By Published On: April 24, 2023Categories: The Arts

Story and Photos By Kendyl Hollingsworth

If you picked up a copy of last year’s LIVE Lee summer issue, you may remember that I’m a born-and-raised Huntsvillian. In that issue, I recalled my Space Camp experience and shared some of the city’s rich history in the aerospace industry — hence its nickname, “the Rocket City.”

And while I’m fascinated by the STEM side of Huntsville, there’s another side of it that, dare I say, is even nearer and dearer to my heart: its artistic side.

Huntsville’s best-kept secret is coming to light more and more these days. The city’s artsy streak isn’t necessarily new, but with the rapid growth of the area, its arts scene is exploding.

From gigantic downtown murals, to the renovated Lowe Mill art center, to the Huntsville Museum of Art, there’s bound to be a little something for everyone.

For these reasons — and the food, of course — you can expect me to head downtown at least once every time I’m in the area.

I’ve made many memories there throughout my life, some of which I can recall from as far back as when I was 5 years old. I used to draw with my dad when I was little, and while he’s pretty modest about it, the truth is that he’s more talented than he lets on. I can thank him for nurturing my interest in art, and when I started school, my horizons started to expand beyond paper and pencils.

Thus, my parents signed me up for an art camp one summer at the Huntsville Museum of Art. The theme: Ancient Greece. I learned all about the kinds of art and architecture for which that period is known — everything from columns to clay pots — and we even got to make our own mixed media masterpieces.

Just a few steps away, right in the museum’s backyard, is Big Spring Park. If you’ve walked or driven down Spring Street on the outskirts, you might have noticed the now-iconic koi fish mural along the wall of the parking garage.

Created in 2016, the mural pays homage to the colorful fish swimming along the streams and ponds throughout the park, and I admit it — sometimes I like to imagine the “personalities” of the painted fish based on their faces. Bonus: If you look at it from just the right angle, it looks 3D.

Over on Clinton Street, if you peek down a side alley, you’ll find the Clinton Row Colorwalk. It’s truly a hidden gem — one I discovered with my boyfriend on one of our first dates back in 2019 (We still poke our heads in anytime we walk by.). The tiny, urban gallery features the colorful works of a few local artists.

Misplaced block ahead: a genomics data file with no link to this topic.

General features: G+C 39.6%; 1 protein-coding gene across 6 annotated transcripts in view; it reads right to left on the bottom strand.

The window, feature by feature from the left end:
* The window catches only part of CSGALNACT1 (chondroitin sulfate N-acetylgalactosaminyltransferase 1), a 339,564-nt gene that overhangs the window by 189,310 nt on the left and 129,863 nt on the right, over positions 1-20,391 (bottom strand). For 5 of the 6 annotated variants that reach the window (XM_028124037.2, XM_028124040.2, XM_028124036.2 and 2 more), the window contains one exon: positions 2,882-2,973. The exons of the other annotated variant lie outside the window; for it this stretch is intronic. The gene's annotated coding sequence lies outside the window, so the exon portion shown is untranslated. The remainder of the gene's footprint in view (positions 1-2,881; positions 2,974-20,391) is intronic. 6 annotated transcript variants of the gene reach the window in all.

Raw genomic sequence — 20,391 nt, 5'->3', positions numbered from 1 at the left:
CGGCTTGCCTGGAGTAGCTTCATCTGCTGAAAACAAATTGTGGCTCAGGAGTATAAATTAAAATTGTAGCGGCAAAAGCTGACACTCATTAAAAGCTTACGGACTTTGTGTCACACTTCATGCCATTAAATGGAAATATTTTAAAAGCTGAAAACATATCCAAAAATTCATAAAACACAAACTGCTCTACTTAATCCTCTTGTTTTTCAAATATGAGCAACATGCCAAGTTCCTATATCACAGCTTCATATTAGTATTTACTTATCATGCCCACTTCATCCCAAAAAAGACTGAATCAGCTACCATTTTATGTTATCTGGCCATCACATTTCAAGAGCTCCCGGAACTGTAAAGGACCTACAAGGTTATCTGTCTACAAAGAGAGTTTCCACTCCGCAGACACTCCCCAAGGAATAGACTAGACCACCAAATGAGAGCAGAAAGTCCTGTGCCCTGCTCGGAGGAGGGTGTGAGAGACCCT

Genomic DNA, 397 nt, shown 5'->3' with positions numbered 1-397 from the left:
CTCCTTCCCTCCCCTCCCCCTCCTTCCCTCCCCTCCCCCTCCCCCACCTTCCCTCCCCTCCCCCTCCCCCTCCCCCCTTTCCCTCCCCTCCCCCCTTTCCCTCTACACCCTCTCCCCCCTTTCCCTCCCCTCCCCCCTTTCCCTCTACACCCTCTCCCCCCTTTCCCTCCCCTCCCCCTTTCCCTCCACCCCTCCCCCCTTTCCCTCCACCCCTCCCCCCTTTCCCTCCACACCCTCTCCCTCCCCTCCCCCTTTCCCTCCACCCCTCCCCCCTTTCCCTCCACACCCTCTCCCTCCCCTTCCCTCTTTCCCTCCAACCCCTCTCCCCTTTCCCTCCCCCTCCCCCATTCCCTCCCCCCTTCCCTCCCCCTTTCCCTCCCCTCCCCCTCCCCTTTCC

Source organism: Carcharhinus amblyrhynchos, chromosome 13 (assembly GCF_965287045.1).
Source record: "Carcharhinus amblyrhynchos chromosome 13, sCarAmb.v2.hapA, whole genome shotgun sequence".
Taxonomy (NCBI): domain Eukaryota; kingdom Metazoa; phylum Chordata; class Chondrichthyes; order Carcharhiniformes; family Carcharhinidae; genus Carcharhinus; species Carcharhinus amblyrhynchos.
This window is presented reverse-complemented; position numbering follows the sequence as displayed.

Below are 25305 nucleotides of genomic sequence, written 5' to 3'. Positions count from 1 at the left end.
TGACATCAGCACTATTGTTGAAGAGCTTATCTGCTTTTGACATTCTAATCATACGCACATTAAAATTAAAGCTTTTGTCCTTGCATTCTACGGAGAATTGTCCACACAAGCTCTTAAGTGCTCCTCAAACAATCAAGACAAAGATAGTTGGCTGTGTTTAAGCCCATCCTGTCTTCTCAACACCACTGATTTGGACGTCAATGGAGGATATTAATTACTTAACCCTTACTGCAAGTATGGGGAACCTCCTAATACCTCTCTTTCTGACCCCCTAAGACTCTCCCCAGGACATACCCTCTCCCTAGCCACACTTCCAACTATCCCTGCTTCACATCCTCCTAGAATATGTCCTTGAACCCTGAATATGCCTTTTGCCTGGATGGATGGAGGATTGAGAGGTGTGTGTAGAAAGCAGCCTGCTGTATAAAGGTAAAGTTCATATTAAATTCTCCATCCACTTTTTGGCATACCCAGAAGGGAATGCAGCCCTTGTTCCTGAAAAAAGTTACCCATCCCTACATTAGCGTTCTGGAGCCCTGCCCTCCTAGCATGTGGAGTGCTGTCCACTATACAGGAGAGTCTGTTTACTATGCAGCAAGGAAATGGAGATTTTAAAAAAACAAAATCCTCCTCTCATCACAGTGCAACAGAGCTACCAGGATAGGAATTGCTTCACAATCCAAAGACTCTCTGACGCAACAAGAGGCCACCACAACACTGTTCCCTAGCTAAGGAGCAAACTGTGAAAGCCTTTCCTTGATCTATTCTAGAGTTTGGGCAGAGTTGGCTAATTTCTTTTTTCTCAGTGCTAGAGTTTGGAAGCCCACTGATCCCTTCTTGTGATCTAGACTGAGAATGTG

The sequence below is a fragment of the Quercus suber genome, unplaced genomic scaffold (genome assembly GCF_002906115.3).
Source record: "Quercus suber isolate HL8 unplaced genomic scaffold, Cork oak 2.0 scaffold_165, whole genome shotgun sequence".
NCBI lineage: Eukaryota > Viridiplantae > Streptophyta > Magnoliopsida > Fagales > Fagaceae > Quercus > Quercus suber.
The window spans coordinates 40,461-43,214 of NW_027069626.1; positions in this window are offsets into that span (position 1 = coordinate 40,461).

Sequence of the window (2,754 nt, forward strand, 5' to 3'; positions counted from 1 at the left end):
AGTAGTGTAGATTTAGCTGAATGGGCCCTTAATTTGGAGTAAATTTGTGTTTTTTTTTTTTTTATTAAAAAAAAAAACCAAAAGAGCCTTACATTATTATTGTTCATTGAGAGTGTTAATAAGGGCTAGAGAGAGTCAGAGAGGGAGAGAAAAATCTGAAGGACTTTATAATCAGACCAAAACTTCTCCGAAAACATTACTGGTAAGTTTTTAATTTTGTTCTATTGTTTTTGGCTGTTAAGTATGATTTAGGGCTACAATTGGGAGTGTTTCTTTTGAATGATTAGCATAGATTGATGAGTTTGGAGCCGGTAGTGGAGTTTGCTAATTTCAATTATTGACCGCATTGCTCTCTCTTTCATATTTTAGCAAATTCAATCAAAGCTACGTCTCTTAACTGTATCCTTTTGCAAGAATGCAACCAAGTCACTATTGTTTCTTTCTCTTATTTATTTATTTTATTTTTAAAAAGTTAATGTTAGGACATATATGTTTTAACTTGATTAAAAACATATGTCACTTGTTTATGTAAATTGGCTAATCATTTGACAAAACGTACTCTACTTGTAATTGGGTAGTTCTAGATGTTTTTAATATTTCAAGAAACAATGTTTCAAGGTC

On the left you’ll find a large painting of cats — my cat-lover boyfriend’s favorite — as well as a caricature of Mick Jagger and a portrait of a certain famous female astronaut.

And watch your step — don’t fall into the huge “crack” in the pavement.

Downtown is full of murals, with new ones popping up frequently. But if you want to find that and more, I suggest heading to Lowe Mill.

The ever-growing hub for local artists and makers is housed in an old mill that was given new life a few years ago, and I swear by it as one of my favorite places in town.

There are international cuisines and artisan teas and impeccable confections. There are painters and jewelry makers and photographers. There’s a plant shop on the second level.

There’s even an elevator operator to help you get there. If you like Dungeons & Dragons, visit the first floor to find a shop where you can paint your own figurine.

One of my favorite spots, however, is that of painter Julie Crews. You’ll often find her painting away by the windows in the back of her second-floor studio. A few drawings by her 6-year-old daughter also grace the walls. My boyfriend and I have gotten to know Julie a bit on our visits, and not only does she create beautiful, impressionist masterpieces, but she’s also such a kind and funny person with a passion for what she does.

That’s another part of the magic of Lowe Mill — the opportunity to break down that barrier between artist and consumer and get to know the real people behind the product. It creates a special sense of community that I adore.

And if you’re an audiophile like me, no visit to Lowe Mill is complete without a stop in Vertical House Records. I’ve been an avid vinyl collector for about 10 years now — also inspired by my dad — and Vertical House was my first real experience with an indie record store.

I always discover something new in there, and as I have delved deeper into this hobby of mine, it has been fun to watch them grow and expand over the years as well. I’m already counting down the days until Record Store Day in April!

My boyfriend and I also frequent Maxwell’s Music on Clinton Row downtown.

Jarrod, the owner, is always down to chat and give you some genuine recommendations for music and equipment. We’ve picked his brain and walked away with some true gems on more than one occasion.

His is also the only record store where I was able to track down a nice, used copy of a Graham Nash album for my dad after we saw him perform at Mars Music Hall. I could go on about Huntsville’s growing live music scene as well but that’s a topic for another day.

Admittedly, I used to take my hometown for granted. I think we all can be guilty of this at some point or another. I hope you’ll take a moment to ponder some of your own treasured memories in your hometown — whether that’s here in Lee County or elsewhere — and be open to getting to know it a little better. You might be surprised at what you’ll find!

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